History and Different Strokes To Be Learnt For Efficient Swimming

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Swimming has been in history since the 4000BC showing four swimmers depicting a crawl. If we visit most of the historical sites today, we will see a lot of portrays on swimming. Organized swimming and associations started only in the1800's and 1900's. There are reports from the swimming clubs in England, Germany, France and the United States. The first modern swimming games in the Olympics in Athens began in 1896. In the year 1904 the Olympics in St.Louis included the 50 yard, 100, 220-, 440-, 880-yard and one-mile freestyle, the 100-yard backstroke and 440-yard breaststroke, and a 4x50-yard freestyle relay. Digging deep into the history the studies have found that the Romans built bathhouses and bath pools wherever they conquered to serve as social clubs and places to exercise.

Today swimming has become the second most popular activity in the United States. In our day to day life we can find a lot of places like Swim clubs, recreation centers, Y's, and many other facilities for swimming. Today we find a number of national games based on swimming. Starting from the freestyle up till water polo there are a number of activities which have huge competitions. Not only this there also a plenty of methods in swimming. Also, there are plenty of games that have been invented to play in water. Each of these games has their own significance and depth.

Now that we know a little about swimming let's look at some of the strokes that we use while swimming. There are four kinds of strokes in swimming. Breaststroke, backstroke, butterfly, and crawl this is otherwise known as freestyle. The freestyle is the easiest way to swim, while breaststroke and the butterfly stroke are the most toughest to learn. So let's get to the first one and start with the Breaststroke which is tough to learn as stated above. This stroke needs a superb timing. There are chances of you getting disqualified in a competition if your timing incorrect. This style requires your arms pull, breathing well and kicking. To start with, you need to bring your chest and knees together. Push your legs backward and straight together with force. Now snap the legs together to push the water and force you forward. This might look almost like a frog jump. At the beginning your arms should be overhead. All you need to do is pull on the water and then get your arms closer to your chest. Keep your hands c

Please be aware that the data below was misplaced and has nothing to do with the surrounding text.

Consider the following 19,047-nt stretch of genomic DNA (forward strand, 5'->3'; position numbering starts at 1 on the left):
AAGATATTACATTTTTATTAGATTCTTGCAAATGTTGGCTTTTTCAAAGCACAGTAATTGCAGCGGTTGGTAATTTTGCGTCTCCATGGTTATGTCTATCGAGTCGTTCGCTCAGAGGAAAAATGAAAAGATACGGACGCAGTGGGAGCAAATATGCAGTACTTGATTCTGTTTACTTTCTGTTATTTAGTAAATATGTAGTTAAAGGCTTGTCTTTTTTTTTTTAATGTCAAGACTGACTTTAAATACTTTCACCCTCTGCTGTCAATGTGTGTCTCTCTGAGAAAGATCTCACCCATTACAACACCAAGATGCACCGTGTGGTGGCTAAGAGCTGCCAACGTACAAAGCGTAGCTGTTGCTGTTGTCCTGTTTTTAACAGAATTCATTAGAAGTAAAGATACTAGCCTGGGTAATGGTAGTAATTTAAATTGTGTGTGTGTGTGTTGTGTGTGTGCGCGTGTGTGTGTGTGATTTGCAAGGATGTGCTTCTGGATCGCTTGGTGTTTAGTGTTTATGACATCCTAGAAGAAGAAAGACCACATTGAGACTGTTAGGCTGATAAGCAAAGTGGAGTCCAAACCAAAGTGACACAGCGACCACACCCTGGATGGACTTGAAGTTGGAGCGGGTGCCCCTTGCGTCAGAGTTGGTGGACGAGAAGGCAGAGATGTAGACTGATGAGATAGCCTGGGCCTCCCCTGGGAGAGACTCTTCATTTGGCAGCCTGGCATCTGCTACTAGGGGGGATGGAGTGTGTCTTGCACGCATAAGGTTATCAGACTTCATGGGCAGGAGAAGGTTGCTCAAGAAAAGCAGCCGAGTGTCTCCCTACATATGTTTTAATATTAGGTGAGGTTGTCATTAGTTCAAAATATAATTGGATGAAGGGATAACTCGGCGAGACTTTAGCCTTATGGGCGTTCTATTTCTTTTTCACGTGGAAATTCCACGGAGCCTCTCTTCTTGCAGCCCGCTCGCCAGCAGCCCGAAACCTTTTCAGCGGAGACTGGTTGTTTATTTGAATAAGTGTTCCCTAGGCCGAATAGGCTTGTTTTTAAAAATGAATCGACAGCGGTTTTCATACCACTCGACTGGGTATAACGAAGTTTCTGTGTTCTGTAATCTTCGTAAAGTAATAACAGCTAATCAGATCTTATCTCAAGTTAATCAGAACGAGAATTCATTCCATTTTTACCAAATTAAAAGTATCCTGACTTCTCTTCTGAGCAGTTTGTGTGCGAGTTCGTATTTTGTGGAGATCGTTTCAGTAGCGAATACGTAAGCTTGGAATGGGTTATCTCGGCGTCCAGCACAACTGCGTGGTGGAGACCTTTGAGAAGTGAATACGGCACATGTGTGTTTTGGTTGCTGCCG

upped all the while and then return your hands to the staring position. It is now simple that you know the breast stroke. The most important of all is that you remember to breathe after each stroke.

The butterfly stroke also requires a perfect timing and a good deal of strength. The movements of legs during this stroke can be compared to a dolphin's kick. The arms move together to push the water back ward. So to start with, first bend your knees, keeping your legs together. Make a downward thrust by straightening the knees and whipping the feet downward. Remember, there should be two kicks for every stroke of your arm. The arms also need to move together, to pull the water with your cupped hands. Face your palm outward, press down and outward. Swing your arms forward above the water in a sweeping motion to complete the stroke. Breathing has to be done at the end of every stroke. The other two strokes the freestyle and backward strokes are relatively very easy. I generally spend a lot of time watching swimming events featuring on my Dish Network Offers. Using TV on Demand I watched the 100 meters freestyle even where Michael Phelps won his Gold Medal.
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